Our Blog
Two taxing

Laura Hutchinson, Partner at tax specialist Forbes Dawson, considers two recent changes in UK tax legislation and regulation.

Death bed planning

As the rather insensitive name suggests, death bed planning is the last chance to mitigate inheritance tax (IHT). Many people will be familiar with the concept of making gifts and surviving seven years to reduce their liability but what can be done if life expectancy is less than this?

For married couples, there will be no IHT on first death provided the chargeable assets are left to the surviving spouse in the will. The surviving spouse may then have the ability to make gifts and survive the required seven years. If this is not possible, other options need to be considered.

One of the most valuable IHT reliefs is Business Property Relief (BPR). This offers complete exemption from IHT on specific business assets, including shares in unquoted trading companies, provided they have been held for a two year period at the date of death. There are investment portfolios available specifically tailored to attract this relief, typically investing in companies listed on the Alternative Investment Market, which attempt to minimise the risk involved in investing in, what can be, higher risk companies. This is a useful way of converting chargeable cash into an IHT tax-free investment within just two years, without the need for a gift.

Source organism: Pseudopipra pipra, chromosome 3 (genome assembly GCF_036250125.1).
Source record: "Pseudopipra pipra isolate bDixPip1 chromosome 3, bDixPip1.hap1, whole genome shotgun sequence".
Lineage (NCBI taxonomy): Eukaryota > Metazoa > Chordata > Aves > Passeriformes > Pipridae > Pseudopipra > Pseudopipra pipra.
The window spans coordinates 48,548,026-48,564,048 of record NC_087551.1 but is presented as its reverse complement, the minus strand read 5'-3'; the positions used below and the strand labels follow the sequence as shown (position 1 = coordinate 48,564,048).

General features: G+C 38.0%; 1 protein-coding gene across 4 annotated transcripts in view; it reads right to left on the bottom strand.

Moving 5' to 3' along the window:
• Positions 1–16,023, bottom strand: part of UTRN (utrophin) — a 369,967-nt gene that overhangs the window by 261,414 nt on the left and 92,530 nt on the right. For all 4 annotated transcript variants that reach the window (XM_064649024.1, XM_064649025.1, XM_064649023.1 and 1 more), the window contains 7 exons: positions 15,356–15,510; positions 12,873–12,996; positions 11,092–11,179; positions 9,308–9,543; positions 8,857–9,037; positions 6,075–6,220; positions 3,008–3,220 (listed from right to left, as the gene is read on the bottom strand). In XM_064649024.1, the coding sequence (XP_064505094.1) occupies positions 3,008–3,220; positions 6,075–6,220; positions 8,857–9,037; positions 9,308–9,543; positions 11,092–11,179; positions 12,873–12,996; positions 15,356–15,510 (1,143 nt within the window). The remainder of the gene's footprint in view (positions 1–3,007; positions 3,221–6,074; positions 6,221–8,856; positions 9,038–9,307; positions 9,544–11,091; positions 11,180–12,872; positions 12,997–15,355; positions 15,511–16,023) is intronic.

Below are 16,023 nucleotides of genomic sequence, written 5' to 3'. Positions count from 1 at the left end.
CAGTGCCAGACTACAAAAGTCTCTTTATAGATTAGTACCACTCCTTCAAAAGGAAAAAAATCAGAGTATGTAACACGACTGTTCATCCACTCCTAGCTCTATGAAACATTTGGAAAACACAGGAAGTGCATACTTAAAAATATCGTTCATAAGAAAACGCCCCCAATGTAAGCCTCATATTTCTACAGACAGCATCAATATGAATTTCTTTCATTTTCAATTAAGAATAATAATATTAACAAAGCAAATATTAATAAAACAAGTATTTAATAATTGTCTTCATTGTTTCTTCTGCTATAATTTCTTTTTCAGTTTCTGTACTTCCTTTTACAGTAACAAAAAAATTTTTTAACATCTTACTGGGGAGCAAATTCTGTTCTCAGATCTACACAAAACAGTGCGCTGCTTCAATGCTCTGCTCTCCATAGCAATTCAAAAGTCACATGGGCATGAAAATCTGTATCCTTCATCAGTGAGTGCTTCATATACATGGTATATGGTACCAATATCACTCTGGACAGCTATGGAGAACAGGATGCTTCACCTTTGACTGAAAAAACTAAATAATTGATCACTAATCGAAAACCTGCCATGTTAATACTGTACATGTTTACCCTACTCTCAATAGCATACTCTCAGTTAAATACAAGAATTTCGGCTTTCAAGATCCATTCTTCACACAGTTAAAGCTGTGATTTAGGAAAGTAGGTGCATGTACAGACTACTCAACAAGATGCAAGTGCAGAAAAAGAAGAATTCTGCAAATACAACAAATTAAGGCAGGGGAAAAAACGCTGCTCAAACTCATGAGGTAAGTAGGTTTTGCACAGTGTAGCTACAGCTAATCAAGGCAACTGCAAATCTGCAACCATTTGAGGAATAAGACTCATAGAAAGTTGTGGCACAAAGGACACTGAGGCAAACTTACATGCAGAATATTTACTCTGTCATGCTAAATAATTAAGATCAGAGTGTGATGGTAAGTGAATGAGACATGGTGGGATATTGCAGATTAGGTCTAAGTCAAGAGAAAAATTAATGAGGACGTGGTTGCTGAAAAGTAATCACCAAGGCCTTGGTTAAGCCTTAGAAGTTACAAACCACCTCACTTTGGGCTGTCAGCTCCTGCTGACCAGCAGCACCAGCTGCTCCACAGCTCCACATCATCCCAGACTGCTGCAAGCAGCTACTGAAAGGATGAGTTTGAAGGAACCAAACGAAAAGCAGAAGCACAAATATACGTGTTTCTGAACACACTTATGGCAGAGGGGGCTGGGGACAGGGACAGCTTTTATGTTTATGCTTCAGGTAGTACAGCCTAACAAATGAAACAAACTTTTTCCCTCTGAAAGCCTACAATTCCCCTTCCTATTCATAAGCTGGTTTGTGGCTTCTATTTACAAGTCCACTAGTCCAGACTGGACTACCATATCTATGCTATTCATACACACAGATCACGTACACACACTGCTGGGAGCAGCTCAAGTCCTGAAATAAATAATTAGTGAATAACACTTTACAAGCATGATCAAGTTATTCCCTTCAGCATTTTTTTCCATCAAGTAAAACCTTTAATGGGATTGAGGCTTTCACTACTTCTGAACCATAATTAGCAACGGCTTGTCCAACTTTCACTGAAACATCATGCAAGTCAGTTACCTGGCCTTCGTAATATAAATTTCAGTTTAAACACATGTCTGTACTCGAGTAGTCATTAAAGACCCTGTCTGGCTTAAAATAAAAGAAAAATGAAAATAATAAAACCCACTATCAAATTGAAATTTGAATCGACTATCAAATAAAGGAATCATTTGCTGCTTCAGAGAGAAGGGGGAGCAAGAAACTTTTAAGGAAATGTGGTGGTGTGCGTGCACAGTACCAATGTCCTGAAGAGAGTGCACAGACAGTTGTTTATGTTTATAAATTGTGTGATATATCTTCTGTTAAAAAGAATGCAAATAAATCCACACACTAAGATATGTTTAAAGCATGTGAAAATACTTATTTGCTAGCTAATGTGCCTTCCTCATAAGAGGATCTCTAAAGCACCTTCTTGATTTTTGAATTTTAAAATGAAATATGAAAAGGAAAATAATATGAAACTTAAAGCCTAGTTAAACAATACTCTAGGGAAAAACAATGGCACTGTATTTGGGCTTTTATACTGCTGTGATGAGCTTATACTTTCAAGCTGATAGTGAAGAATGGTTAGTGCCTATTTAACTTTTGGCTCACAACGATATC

If gifts are made within seven years of death, whilst they may not be successful gifts for IHT, they will reduce the value of the estate for the purpose of ascertaining whether the residential nil rate band is available. This is important as this relief is tapered for estates valued over £2m, thus such a gift could inadvertently result in up to a £140,000 IHT saving.

Stamp Duty Land Tax (SDLT)

SDLT on UK residential property has seen significant changes over the last few years with changes from the

‘slab’ system (a single rate of SDLT if the property value falls within a specific price bracket) to the slice system (a tiered system of charge). This new system is beneficial for those properties falling below £937,500 and is designed to collect greater SDLT on more expensive properties.

From 1 April 2016 an additional 3% SDLT applies on top of the normal SDLT residential rates on the purchase of second properties, which will typically be buy-to-let properties. This means it is no longer possible to purchase a buy-to-let property worth less than £125,000 and pay 0% SDLT. The rate applicable now will be 3%, resulting in a charge of up to £3,750. The rates increase to as much as 15% on properties over £1.5m.

If the property acquired replaces the existing main residence that hasn’t yet been sold, it may be possible to reclaim this additional tax if the old residence is sold within 36 months. These additional rates will also affect parents buying properties in their own name for a child, a UK holiday home and the first residential property acquired in a company or a discretionary trust, to list a few scenarios. This significantly increases the costs of such property acquisitions for those involved in the property rental market.